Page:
Getting the Good out of Goodreads: Six Methods to get Your Novel Noticed

By: Heather Day Gilbert

(Goodreads illustration from Cass Co. Public Library)
I’d like to offer a few short and
sweet tips on how to make Goodreads work for you; specifically if you are
self-publishing, but much of this will also hold true if you’re traditionally
published. An alternate, yet equally effective title for this post could have
been “Learning from Heather’s
Mistakes on Goodreads.
1) The moment your cover art and blurb are ready, list your
book on Goodreads.
This gives people time to get it on
their To-Read lists, which will increase your visibility on search engine sites. I’d suggest getting your cover art and book blurb up about two months ahead of time to build buzz
on all your social media sites. You can also post quotes from your novel, which is another effective way to draw people
into the story. A fun way to do this is to use PicMonkey and edit free pictures (I got many from Morguefile), if you can find some that fit your fave quotes.
2) Give yourself an author page to link with your book,
pre-publication.
When you write your author
biography, try to use action verbs as
much as possible
and don’t make it all about the one book that is coming
out. Take the long view of what kind of fiction you write and who you are as a person. 
You can also easily link your blog
to your Goodreads author page, as well as upload vlogs, trailers, or YouTube
videos so people get a visual picture of your novel.
3) Nominate your book for Listopia lists. Yes, even before it’s released. Yes, it seems really
self-serving, but it will help it get noticed sooner in its appropriate genre. Use judgment as to nominating your own book for “Best of” lists before it’s even released/reviewed. I stuck to lists like “Eye-Catching Cover Art” or “2013 Releases.” 

Oh, while you’re poking around in Listopia, nominate your other favorite books for lists! Boost those authors, too.

4) Send out a Goodreads friend request to all your Twitter followers.
This is something I did by accident,
and I felt bad for asking all kinds of people to accept my Goodreads
friendship. But it added a whole plethora of readers to my follower lists and
increased visibility. In short, it was a brilliant mistake.
5) Join Goodreads groups in your genre, but READ the group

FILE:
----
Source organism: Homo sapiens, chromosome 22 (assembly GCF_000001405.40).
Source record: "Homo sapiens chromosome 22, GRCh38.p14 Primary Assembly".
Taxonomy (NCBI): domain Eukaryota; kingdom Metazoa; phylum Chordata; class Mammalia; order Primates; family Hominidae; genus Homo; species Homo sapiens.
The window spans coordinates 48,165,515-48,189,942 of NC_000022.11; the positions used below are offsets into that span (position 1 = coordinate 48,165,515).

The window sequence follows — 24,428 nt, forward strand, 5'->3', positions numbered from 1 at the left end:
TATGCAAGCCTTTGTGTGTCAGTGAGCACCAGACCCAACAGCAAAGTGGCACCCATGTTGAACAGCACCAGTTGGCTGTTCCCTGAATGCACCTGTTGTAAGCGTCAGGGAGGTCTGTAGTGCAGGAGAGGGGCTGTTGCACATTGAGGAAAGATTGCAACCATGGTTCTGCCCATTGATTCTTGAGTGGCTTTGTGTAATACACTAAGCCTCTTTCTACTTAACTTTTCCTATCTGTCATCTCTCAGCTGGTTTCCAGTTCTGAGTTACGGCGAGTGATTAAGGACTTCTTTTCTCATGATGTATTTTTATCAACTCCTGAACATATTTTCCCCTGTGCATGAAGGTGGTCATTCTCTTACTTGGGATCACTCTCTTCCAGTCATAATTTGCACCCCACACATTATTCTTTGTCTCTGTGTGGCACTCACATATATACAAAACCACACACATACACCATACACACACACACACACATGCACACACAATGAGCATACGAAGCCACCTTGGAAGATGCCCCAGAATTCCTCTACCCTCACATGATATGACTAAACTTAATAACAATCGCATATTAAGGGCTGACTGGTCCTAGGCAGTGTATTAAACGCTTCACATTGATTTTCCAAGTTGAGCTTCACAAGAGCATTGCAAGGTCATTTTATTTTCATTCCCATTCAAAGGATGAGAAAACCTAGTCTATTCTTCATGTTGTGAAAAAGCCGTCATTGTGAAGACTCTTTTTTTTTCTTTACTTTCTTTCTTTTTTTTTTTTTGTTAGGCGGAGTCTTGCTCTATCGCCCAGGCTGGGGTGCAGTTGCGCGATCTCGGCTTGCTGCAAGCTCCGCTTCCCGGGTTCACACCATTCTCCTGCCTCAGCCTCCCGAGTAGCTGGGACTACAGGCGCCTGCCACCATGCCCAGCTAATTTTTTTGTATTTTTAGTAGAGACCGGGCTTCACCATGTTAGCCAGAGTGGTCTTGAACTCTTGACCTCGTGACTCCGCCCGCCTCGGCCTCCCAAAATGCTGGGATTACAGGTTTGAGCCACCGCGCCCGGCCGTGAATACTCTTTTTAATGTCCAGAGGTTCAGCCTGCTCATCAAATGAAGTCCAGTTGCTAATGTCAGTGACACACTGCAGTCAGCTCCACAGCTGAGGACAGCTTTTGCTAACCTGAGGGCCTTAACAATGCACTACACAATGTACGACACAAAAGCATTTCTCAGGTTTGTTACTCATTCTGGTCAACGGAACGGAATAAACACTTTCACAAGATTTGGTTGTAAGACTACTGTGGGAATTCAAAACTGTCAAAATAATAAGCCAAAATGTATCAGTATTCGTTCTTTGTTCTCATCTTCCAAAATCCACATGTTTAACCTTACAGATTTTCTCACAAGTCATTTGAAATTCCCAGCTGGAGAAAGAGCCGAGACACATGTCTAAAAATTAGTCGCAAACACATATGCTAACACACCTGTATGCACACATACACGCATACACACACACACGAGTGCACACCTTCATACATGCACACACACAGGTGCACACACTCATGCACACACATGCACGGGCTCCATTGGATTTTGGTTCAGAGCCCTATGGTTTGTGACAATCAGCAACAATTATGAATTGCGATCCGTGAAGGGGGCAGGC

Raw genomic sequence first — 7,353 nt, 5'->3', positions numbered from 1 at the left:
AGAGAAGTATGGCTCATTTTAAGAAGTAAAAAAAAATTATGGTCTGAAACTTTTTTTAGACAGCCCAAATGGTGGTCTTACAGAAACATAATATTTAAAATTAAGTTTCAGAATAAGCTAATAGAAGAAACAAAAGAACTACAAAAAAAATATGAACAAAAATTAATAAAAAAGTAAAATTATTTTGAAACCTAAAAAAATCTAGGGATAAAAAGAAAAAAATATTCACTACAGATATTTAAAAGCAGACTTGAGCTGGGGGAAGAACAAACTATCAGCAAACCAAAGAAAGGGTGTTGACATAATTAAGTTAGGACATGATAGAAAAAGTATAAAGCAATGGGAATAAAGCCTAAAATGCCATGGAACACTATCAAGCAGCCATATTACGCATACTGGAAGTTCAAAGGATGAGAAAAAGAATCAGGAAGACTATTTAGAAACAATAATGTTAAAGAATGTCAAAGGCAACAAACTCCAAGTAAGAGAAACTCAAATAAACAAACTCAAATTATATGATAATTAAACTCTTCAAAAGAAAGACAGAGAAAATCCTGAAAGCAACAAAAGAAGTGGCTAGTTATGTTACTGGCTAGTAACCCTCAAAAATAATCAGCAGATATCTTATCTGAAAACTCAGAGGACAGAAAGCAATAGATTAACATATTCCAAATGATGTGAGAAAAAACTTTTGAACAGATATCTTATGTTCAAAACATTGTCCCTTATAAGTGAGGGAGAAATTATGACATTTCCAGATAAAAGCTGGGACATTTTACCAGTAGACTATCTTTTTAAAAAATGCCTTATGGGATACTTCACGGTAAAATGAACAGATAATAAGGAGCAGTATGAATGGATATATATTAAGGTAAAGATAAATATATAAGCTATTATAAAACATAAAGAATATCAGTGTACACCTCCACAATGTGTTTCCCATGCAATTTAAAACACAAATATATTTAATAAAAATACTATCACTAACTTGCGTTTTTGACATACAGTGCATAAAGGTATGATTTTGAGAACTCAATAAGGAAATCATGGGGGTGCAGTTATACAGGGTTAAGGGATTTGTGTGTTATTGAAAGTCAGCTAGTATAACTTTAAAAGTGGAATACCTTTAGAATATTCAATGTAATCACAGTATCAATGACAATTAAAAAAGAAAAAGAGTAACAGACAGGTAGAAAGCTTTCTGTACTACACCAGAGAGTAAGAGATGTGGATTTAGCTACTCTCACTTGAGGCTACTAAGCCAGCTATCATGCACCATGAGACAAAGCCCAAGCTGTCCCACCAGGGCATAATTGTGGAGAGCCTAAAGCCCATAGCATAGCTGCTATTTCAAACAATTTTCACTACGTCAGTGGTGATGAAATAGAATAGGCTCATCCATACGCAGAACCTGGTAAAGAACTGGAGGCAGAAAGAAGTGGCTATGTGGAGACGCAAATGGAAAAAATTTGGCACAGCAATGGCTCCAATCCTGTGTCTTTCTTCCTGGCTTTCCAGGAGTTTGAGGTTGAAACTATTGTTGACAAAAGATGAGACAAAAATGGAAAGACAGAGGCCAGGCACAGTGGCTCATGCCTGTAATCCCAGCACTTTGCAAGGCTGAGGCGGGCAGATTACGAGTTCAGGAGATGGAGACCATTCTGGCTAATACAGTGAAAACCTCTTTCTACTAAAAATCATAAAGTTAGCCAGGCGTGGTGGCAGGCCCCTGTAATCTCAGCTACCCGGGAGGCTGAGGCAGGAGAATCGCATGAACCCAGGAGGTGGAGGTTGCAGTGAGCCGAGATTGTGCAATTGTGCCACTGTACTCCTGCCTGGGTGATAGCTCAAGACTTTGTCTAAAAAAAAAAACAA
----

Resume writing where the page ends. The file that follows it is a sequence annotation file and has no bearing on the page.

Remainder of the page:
regulations before linking to your book.

I confess this is something I learned the hard way. I *gasp* got kicked out of
a group, because I misunderstood their rules on sharing links to your own book.
I felt like a heel and offered a personal apology, but never heard back. In
short, I felt like a jerk. Make sure you keep your groups straight —if you’re
in several, it’s easy to forget which ones allow author shout-outs and which
ones don’t. 
6) Once your book releases, if you have softcovers in hand,
do a Goodreads giveaway.
This is a
GREAT way to gain exposure for your novel. You can’t offer an e-book in a
Goodreads giveaway, though—only hard copies.
I would strongly recommend you offer at least three copies of your book to reach more readers, and run the giveaway for at least a month
I made the mistake of only offering one copy of my book for a two-week giveaway. I still got lots of
requests, but I could’ve reached even more potential readers if I’d extended
the giveaway and offered more copies. Bonus
perk
: when people sign up for the giveaway, there’s a handy button they can
hit to add your book to their To Read lists. I would rough-estimate that over
200 people added my book to their list in that two-week giveaway period.
In short, it’s relatively easy to
make Goodreads work for you as an author. You just have to spend time/effort
getting your book cover/blurb ready ahead of release, fixing up your author
page, and exhausting built-in marketing opportunities such as giveaways and
groups. 
Here’s hoping you go forth and get
the good out of Goodreads!


Heather Day
Gilbert
enjoys writing stories about authentic, believable marriages. Sixteen
years of marriage to her sweet Yankee husband have given her some perspective,
as well as ten years spent homeschooling her three children. Heather is the
ACFW West Virginia Area Coordinator.
You can
find Heather at her website, Heather
Day Gilbert–Author
, and at her Facebook
Author Page
, as well as Twitter,
Pinterest, YouTube, and Goodreads. You can find her Amazon best-selling Viking historical novel, God’s Daughter, here on Amazon and Smashwords.

 

***Question for you: If you’re an author, what’s been the most helpful aspect of Goodreads for you?***